The lab also requires some management. Many larger organizations have a full time lab manager who has the responsibility for managing the lab network. Other organizations utilize existing architecture and engineering teams for lab validation. Lab management responsibilities include ordering lab equipment and asset tracking, cabling, physical space management, defining lab rules and direction, lab scheduling, lab documentation, setting up lab topologies, writing test plans, performing lab tests, and managing potential identified issues.
Overall, there are many different types of testing that can be done. Before building a complete test lab and test plan that can test everything in a multitude of configurations, an organization should understand the different types of testing, the intent of the testing, and whether or not Cisco engineering, technical marketing, or customer advocacy should or could be responsible for some of the various tests. Customer test plans generally cover the more exposed test types. The following table helps in understanding the different test types, when the tests should be performed, and responsible parties.
Of the tests below, proper testing of an organization's specific feature set, topology, and application mix is normally the most valuable. It is important to know that Cisco performs full feature and regression testing, however Cisco is not able to test your organization's application profile with your specific combination of topology, hardware, and configured features. In fact, it is infeasible to test the full range of features, hardware, modules, and topology permutations. Additionally, Cisco cannot test interoperability with third-party equipment. Cisco recommends that organizations test the precise combination of hardware, modules, features, and topology found in their environment. This testing should be conducted in a lab, with a collapsed topology representing your organization's production environment with other supporting test-types such as performance, interoperability, outage, and burn-in.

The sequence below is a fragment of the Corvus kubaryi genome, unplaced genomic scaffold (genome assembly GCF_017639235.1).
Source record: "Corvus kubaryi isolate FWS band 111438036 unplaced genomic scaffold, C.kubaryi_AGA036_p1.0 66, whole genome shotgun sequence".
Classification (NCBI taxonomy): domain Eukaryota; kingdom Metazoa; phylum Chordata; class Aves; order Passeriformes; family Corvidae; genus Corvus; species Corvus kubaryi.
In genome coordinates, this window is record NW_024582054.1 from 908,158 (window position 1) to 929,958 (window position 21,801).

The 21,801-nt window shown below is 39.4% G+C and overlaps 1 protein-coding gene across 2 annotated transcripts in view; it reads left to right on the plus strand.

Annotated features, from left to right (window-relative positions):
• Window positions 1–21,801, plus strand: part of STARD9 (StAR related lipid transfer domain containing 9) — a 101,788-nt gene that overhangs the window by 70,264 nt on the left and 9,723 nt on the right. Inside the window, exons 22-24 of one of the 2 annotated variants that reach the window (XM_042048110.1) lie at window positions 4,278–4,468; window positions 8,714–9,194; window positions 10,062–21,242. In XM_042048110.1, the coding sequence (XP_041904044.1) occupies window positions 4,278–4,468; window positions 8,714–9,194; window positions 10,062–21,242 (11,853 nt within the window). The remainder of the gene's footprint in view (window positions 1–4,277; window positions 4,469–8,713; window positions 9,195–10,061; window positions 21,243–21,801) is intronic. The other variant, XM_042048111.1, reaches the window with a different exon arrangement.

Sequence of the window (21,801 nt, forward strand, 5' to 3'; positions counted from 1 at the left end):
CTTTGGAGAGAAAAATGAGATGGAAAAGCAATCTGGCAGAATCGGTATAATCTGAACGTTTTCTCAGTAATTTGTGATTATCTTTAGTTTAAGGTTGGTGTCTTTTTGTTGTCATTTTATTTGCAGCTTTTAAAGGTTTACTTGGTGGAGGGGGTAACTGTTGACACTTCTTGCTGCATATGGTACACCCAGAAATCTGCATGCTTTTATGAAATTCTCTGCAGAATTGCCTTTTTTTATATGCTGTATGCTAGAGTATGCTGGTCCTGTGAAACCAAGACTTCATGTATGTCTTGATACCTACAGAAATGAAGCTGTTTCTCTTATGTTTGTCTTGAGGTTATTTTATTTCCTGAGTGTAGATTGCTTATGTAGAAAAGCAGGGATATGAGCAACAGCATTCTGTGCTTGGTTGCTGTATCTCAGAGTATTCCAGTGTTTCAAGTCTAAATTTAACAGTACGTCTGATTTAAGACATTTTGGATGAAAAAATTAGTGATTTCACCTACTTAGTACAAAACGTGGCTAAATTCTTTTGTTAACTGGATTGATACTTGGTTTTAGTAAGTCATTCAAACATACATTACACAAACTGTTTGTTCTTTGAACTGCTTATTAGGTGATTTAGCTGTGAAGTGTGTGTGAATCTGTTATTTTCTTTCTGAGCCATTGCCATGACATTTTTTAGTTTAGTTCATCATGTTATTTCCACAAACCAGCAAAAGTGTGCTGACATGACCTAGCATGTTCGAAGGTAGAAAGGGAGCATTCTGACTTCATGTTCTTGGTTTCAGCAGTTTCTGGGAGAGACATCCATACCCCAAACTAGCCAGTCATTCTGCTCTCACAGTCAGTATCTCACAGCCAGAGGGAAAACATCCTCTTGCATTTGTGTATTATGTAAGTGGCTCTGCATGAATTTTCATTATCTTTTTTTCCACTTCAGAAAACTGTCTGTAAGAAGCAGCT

|Test||Test Overview||Test Responsibility|
|Feature and Functionality||Determines if basic Cisco IOS features and Cisco hardware modules function as advertised. Feature or module functionality as well as feature configuration options should be tested. Configuration removal and addition should be tested. Basic outage testing and burn-in testing is included.||Cisco device testing|
|Regression||Determines if the feature or module functions in conjunction with other modules and features, and if the Cisco IOS version functions in conjunction with other Cisco IOS versions in relation to the defined features. Includes some burn-in and outage testing.||Cisco regression testing|